Emboldened by the rose pruning demonstration yesterday at the seminar, I really lit into the back yard roses this morning. It was a wonderful day to spend outside.
In particular I pruned Heritage down to canes about two feet high. She was not healthy last year, and I had already decided to prune hard to see if it helps her rejuvenate. Otherwise — and very sadly — I think she’s a goner. Also thanks to the demonstration I had more of an idea what to do with the climbers, so I tore into Eden, sawing down what was probably one of the original canes. However it was looking bad, and they said that with climbers you should take out the oldest canes every three or four years, so out it went. It was a mess last year and I hope this will have done it some good. The remaining canes I sorted out and tied to the support structure in an orderly manner.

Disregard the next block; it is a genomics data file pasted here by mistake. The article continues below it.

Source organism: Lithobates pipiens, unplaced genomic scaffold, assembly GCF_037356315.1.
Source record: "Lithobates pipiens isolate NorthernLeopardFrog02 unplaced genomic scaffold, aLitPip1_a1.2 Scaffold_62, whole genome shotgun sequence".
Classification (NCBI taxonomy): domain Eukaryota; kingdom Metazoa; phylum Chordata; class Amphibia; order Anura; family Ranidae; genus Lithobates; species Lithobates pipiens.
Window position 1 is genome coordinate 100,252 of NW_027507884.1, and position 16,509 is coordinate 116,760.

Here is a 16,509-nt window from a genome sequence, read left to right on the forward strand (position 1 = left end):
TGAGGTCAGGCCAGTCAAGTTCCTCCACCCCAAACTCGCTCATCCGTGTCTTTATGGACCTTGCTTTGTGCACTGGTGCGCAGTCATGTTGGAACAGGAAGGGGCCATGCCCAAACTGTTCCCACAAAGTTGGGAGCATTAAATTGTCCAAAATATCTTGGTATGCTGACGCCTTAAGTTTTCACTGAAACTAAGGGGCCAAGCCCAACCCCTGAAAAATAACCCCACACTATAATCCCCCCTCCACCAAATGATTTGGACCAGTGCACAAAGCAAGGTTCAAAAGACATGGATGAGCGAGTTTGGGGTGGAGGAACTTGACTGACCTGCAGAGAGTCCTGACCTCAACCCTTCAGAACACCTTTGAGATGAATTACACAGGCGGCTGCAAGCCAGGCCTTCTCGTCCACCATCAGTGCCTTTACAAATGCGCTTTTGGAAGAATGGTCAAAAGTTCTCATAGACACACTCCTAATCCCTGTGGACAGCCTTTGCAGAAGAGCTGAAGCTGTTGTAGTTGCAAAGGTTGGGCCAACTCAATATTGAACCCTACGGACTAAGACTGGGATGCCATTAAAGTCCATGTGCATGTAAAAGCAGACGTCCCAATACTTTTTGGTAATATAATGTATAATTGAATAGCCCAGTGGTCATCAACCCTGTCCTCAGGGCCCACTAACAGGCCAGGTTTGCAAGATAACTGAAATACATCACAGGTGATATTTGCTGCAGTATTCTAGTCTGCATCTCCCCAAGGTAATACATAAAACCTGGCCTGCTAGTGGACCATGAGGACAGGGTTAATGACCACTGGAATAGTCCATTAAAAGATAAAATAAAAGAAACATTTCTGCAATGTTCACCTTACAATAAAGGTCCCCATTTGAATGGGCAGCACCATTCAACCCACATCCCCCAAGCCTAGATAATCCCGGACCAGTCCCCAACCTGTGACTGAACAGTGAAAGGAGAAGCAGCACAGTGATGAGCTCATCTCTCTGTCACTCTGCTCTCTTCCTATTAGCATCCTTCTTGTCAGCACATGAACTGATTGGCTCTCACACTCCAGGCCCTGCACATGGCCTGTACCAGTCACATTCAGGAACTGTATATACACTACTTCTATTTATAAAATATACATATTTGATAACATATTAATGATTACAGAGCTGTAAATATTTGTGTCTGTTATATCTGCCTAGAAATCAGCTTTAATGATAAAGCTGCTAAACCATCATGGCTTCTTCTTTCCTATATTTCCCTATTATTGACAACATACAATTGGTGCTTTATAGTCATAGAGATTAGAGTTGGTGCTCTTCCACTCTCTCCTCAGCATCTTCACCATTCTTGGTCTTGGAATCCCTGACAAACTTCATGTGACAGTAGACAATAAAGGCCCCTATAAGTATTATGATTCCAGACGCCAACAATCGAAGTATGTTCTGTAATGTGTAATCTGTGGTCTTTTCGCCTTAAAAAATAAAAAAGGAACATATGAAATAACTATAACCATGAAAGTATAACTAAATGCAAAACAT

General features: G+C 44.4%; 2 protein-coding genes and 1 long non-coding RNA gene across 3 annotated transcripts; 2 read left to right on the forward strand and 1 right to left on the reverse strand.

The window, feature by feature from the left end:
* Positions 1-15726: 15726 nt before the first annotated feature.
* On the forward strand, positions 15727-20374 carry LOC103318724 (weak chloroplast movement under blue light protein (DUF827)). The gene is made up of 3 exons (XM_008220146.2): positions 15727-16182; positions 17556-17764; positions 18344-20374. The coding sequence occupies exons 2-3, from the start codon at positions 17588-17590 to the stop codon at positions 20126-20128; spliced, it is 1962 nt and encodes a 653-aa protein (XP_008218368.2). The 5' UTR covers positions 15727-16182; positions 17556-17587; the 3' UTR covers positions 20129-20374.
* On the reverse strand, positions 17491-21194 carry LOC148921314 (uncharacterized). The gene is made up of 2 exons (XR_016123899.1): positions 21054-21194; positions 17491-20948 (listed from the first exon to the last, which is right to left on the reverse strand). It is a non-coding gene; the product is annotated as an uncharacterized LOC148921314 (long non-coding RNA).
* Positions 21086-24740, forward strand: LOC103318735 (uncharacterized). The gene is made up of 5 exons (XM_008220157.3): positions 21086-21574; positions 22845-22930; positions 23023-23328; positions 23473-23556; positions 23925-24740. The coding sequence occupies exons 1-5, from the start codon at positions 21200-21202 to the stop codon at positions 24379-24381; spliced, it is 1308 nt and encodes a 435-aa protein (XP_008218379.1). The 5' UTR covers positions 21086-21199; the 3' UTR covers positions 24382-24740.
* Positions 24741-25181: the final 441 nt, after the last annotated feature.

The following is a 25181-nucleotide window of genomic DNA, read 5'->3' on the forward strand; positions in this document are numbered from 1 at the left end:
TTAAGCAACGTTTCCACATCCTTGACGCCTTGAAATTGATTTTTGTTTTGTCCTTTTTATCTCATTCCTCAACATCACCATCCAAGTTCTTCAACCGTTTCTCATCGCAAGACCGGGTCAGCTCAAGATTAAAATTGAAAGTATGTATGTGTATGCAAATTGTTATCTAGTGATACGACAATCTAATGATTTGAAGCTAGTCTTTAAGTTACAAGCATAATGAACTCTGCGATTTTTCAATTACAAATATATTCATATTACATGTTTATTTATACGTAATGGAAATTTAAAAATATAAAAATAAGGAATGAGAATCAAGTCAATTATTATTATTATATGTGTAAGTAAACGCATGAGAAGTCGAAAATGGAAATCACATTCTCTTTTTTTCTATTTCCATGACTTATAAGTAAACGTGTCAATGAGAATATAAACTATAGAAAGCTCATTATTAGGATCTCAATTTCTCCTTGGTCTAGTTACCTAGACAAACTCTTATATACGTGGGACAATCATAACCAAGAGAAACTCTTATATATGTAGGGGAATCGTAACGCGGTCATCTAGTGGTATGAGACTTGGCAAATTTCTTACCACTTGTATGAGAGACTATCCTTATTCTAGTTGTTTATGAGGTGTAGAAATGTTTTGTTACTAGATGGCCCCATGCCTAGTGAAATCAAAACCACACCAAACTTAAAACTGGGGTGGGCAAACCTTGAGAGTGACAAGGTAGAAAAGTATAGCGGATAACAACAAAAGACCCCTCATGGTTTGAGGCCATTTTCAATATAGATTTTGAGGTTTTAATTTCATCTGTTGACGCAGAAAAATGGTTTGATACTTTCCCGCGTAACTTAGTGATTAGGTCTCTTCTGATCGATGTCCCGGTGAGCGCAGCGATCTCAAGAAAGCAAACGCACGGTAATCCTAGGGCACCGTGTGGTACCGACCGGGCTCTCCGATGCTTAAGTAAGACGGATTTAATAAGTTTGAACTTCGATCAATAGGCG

I also moved The Herbalist over to the fence where all the Austins are. When I catch my breath I’m going back out to move the second Eden. With those two out of the patio bed, there will be room for two Distant Drums, which are of a smaller size and tidier growth habit which will better suit that location. Live and learn! I fell in love with Distant Drums when we went to the Missouri Botanical Garden last summer (one of theirs is pictured at left). The flowers have a lotus-like quality to them, in beautiful shades of orchid. peach and even tan.
And there is still so much more to do. Clean out the beds, fertilize, mulch, dig out the knockouts where they’re going to put in a sidewalk. And then fertilize the grass? Put down crabgrass stopper? Start seeds so I can grow lots of basil.
Oh well, it’s all good. What gets done, gets done, what doesn’t, doesn’t.
In case you were wondering, mine is not a manicured yard. I don’t have the financial resources or the physical stamina for that. My yard is on the “tamed jungle” end of the spectrum.
The next stage in the growing of roses is the part that thrills and fascinates me: seeing new growth bursting out, basal canes sprouting up, watching its progress from day to day. As I lopped away the old, I really enjoyed picturing the plant now putting its energy into pushing forth new shoots and leaves.